Translating:Translating the messages
|Introduction to translatewiki.net|
|Joining the community|
|Translating the messages|
|Proofreading the messages|
When you start translating messages, remember that you do not translate the words only, you are translating the messages and the meaning they carry. Therefore, translators are encouraged to group together to take an ask, don't guess attitude. We also encourage translation administrators to be responsive to questions and to welcome new translators.
For languages with few speakers, who themselves are just starting to use computers and the internet, even the way to spell words or the vocabulary itself might still be under discussion. Regardless, translators should be prepared to create something new – there are bound to be words and concepts that have not been translated into their language before.
Before starting, make sure you are able to type and read in your language. This might involve installing additional fonts and key maps for your computer.
You should understand and adopt the core principles of translation, like translating the meaning, not word by word, but still trying to be as close as possible to the original text.
You will encounter non-linguistic mark-up like variables and wiki text when translating. The gist in that is to recognize what parts should be left untranslated and what is the special meaning of them.
Translate, don't customize
The first rule is to do a translation, which gives the same message as the original. This does not mean that you should do literal translation word by word, to the contrary, you should try to make your translating as fluent as possible. It means that you should not add extra information which is not relevant, extra formatting (colors, font size), extra links to any pages which may or may not exist and anything else the original does not contain. This is to keep the default interface clean and simple and to leave the customization to administrators. Common problems are that translators link to pages they assume to exist (for example in Wikipedia), refer to extensions which are not installed by default or introduce extra formatting which is not in harmony.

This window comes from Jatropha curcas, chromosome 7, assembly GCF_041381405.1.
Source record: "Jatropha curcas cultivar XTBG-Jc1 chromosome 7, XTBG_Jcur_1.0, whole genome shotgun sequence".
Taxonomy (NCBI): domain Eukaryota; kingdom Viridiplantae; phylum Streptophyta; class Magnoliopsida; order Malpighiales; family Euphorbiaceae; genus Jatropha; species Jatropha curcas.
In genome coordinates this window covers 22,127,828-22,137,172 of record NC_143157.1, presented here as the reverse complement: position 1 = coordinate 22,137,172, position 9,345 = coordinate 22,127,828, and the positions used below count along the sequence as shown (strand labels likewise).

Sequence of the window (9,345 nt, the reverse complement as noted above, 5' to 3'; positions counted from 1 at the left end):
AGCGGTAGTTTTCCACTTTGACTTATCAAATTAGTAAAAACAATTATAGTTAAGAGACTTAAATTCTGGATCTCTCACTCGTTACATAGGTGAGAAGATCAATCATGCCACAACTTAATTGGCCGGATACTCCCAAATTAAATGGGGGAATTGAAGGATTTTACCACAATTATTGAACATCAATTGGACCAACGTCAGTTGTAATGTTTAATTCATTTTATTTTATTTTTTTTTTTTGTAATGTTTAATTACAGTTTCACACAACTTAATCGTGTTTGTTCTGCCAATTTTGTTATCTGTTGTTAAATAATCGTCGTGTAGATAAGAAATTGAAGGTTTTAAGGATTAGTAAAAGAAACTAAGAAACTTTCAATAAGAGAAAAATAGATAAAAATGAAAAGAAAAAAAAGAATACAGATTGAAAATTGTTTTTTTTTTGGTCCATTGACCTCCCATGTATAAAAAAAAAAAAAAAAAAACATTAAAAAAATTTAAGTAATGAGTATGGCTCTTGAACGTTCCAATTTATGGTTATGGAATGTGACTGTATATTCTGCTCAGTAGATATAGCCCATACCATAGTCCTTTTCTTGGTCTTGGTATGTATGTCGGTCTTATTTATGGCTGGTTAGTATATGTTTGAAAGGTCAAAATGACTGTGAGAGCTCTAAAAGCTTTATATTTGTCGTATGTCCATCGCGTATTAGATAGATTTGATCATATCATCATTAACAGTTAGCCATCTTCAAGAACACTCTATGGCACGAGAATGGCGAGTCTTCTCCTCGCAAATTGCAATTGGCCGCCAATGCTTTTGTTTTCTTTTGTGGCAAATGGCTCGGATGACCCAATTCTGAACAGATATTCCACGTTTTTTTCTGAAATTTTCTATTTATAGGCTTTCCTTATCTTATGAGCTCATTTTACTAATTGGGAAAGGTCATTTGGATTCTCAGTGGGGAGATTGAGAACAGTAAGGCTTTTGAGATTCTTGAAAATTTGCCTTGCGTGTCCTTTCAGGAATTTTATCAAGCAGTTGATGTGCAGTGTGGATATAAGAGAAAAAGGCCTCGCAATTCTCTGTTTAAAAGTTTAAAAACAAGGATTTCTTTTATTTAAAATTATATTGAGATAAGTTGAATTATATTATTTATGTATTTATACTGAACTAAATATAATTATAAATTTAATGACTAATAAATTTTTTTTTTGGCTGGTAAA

For details in the interface and how to best take use of them when translating, please take a look at the video below, subtitles are available by clicking the CC-symbol.
As you noticed in the video, the plain source text might not always be enough to make good translations. Along with each message, there is a place for context and more information for translators; make it a habit to check those to avoid confusion.
For some projects there are glossaries available, linked from the group description or in the translation documentation descriptions. When multiple translators work together, it is crucial to use the same terminology, and secondly to use the same translations. Take a look at the existing glossaries, and if there are none, think about starting one. When making glossaries, it is a good idea to write a short definition for each term instead of just providing translations. The definition helps other translators (and possibly yourself in the future) to understand and apply them better in their translations, and is also a good exercise to improve consistency in source texts.
Be aware of the special features of your language - cases where you need to take extra care is for gender, plural, punctuation and grammar. Do take a look at those pages, since they might include guidelines that can be crucial to make your translation understandable.
Parameters in messages
Expressions with a dollar sign and a number, such as $1, $2, $3, etc. are parameters. They will be replaced with other words when the message will be displayed to the user. The meaning of $1 is supposed to be described in the message documentation. (If it's not described there, please ask at Support.)
For example, a message may say "You are editing the page '$1'". $1 will be be replaced by a page name, and the result may be "You are editing the page 'Leonardo da Vinci'", "You are editing the page 'Bubusara Beyshenalieva'" etc.
When you are translating a message with parameters, place the parameter wherever it fits in your language. In the English message the message may appear at the end of the message, but if in your language it fits in the middle or in the beginning, place it there.
The page Localisation guidelines has more details in what to consider